Dawson City Yukon

Three hundred and forty three miles. A long day on some pretty rough roads but we arrived. Did the walking tour of Dawson last evening and both of us were dead on our feet at the end. We are cheek by jowl in a parking lot with campers so close on either side we couldn’t open an awning if we wanted to. But this campground is in downtown Dawson so we can walk to almost everything. Tomorrow we have several tours lined up. The Parcs Canada folks do a great job of explaining the history and preservation of Dawson so we should come away with a real understanding of how the community has developed and changed over the years.

That said, this is a town struggling to survive on tourism and mining. And tourism has slowed according to some of the locals, though you wouldn’t know it by the number of vehicles lined up to get in here earlier today. What has surprised me is the number of tourists here from Austria and Germany. Not sure what the draw is but the folks on either side of us are from Germany and half the people in Klondike Kates tonight were either Swiss, Austrian or German (my best guess since I don’t speak the language). Perhaps it is the lure of big open spaces for folks from Europe, where countries are smaller and more densely populated. Or perhaps it is the weak Canadian dollar compared to the Euro. Whatever the reason, we have seen many folks from Europe since we entered Canada.

Helen and I did the Claim 33 gold panning class today and then went to claim 6, the free gold panning claim to try our hand at finding gold. We then toured Robert Sample’s cabin and did tea at the Commissioner’s house, both tours put of by Parc Canada and both extremely well done.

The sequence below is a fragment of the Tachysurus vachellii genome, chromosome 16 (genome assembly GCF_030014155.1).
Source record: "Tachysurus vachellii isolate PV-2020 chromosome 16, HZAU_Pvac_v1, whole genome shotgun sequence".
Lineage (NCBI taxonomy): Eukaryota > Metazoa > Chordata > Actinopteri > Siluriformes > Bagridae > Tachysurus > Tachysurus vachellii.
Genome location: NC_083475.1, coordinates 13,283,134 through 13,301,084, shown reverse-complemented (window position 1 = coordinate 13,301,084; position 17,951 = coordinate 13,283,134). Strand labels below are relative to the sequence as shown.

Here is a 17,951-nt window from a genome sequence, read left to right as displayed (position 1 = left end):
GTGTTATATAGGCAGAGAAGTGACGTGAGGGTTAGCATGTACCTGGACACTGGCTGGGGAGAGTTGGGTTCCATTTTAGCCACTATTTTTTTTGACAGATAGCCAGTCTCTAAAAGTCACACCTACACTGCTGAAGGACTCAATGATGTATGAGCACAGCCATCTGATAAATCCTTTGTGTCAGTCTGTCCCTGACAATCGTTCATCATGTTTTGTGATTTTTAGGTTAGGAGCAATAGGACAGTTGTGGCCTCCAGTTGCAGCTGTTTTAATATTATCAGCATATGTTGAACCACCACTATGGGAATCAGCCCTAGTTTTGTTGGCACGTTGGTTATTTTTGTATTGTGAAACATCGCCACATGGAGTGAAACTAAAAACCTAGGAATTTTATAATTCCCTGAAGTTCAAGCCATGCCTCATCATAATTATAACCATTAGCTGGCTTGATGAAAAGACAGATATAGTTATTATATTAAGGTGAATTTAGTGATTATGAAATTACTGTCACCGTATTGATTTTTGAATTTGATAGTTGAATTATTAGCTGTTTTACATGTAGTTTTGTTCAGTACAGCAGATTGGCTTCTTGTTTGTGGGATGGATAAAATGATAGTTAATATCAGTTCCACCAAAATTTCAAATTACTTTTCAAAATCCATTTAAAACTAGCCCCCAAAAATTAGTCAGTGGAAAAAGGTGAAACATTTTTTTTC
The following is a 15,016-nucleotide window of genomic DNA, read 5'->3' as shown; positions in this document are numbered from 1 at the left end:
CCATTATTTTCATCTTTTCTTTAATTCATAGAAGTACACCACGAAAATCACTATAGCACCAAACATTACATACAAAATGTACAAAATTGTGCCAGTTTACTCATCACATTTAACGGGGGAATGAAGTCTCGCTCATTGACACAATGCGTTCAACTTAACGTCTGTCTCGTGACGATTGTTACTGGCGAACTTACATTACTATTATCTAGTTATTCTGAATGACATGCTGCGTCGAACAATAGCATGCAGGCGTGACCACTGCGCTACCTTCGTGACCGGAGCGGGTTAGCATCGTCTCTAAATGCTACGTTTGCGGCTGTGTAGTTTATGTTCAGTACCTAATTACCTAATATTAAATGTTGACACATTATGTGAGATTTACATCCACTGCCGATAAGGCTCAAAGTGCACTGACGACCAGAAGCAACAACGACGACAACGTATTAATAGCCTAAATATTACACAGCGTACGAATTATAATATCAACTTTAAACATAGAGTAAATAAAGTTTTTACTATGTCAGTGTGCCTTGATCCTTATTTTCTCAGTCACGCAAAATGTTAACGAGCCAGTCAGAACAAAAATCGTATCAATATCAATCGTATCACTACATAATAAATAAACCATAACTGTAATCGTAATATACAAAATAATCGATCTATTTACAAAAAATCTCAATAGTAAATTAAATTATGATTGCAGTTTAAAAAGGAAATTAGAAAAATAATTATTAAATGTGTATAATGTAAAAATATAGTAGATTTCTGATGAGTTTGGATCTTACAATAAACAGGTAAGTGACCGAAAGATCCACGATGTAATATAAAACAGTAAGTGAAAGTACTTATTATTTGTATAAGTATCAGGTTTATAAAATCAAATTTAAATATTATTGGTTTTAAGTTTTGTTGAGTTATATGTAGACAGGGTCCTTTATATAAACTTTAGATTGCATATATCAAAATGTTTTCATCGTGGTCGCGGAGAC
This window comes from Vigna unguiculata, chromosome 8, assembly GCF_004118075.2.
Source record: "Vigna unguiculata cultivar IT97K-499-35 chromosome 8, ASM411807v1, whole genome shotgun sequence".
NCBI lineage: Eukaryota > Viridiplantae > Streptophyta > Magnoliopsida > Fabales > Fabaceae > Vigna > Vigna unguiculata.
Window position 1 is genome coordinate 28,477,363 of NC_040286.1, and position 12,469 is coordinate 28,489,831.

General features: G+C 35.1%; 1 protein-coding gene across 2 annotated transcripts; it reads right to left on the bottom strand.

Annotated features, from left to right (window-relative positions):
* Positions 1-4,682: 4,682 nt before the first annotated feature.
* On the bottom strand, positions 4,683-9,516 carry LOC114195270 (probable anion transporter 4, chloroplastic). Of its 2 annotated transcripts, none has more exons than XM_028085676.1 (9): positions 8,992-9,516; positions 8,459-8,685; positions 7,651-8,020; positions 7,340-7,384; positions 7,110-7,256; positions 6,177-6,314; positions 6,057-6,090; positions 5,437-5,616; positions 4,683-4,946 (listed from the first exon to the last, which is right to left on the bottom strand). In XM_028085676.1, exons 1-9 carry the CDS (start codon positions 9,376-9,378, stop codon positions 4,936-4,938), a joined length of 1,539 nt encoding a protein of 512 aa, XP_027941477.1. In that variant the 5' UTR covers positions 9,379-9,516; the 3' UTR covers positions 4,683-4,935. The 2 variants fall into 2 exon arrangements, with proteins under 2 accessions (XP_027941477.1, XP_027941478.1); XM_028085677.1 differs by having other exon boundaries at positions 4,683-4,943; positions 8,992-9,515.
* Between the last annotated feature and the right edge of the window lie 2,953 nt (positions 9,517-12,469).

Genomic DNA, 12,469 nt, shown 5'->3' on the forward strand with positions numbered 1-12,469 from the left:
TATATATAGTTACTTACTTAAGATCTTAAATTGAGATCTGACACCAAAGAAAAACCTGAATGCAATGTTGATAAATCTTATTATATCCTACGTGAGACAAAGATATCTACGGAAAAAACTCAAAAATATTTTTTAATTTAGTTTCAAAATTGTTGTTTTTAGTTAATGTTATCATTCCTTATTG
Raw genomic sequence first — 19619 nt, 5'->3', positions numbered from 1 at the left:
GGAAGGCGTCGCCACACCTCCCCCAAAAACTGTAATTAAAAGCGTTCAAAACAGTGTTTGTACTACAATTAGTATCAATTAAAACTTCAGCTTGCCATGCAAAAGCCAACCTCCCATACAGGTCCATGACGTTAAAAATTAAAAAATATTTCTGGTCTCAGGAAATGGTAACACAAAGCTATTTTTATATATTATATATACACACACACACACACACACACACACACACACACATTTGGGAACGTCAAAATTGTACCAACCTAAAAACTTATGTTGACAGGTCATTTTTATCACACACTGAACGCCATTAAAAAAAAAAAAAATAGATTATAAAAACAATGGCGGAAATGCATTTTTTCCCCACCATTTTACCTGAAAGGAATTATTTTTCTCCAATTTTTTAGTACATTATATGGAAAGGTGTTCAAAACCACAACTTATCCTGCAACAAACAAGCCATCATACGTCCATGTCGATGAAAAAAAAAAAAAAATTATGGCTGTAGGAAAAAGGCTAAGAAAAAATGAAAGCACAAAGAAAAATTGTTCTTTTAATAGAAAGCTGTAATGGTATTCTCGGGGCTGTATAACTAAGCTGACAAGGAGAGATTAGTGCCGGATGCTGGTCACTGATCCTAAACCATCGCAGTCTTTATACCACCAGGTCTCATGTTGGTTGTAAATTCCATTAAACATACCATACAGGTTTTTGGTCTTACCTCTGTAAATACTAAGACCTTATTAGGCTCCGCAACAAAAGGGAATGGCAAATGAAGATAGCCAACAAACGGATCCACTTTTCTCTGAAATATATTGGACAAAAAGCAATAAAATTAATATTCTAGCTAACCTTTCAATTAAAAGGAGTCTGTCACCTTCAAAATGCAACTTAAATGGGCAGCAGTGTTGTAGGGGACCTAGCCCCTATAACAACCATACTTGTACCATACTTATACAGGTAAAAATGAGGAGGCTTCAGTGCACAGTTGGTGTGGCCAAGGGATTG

What follows is a sample of Dawson City.

Very much a working grocery store with a good selection of everything.
The Downtown hotel, and the famous Sourdough Saloon, where you can drink a sour toe cocktail.
This is what happens when you build on permafrost and it melts under you – your buildings begin to list in all directions.
You can legally gamble here in Dawson.
Lots of the buildings are quite colorful.

Robert Sample’s cabin. No one has lived in it since he left Dawson. The tour put on by Parc Canada was marvelous.
You can learn how to pan for gold at Claim 33.
Ginny showing Helen the proper panning technique. She was a wonderful instructor and we highly recommend them if you come up this way.
There’s gold in them thar hills…
…but we didn’t find any at Claim 6. But it was a fun morning trying our hand at panning for gold.
Dredge #6 is a huge machine and how they mined for gold until the 60’s. Now it is another Parcs Canada historic site.

Tomorrow we go over the Top of the World highway to Chicken Alaska.


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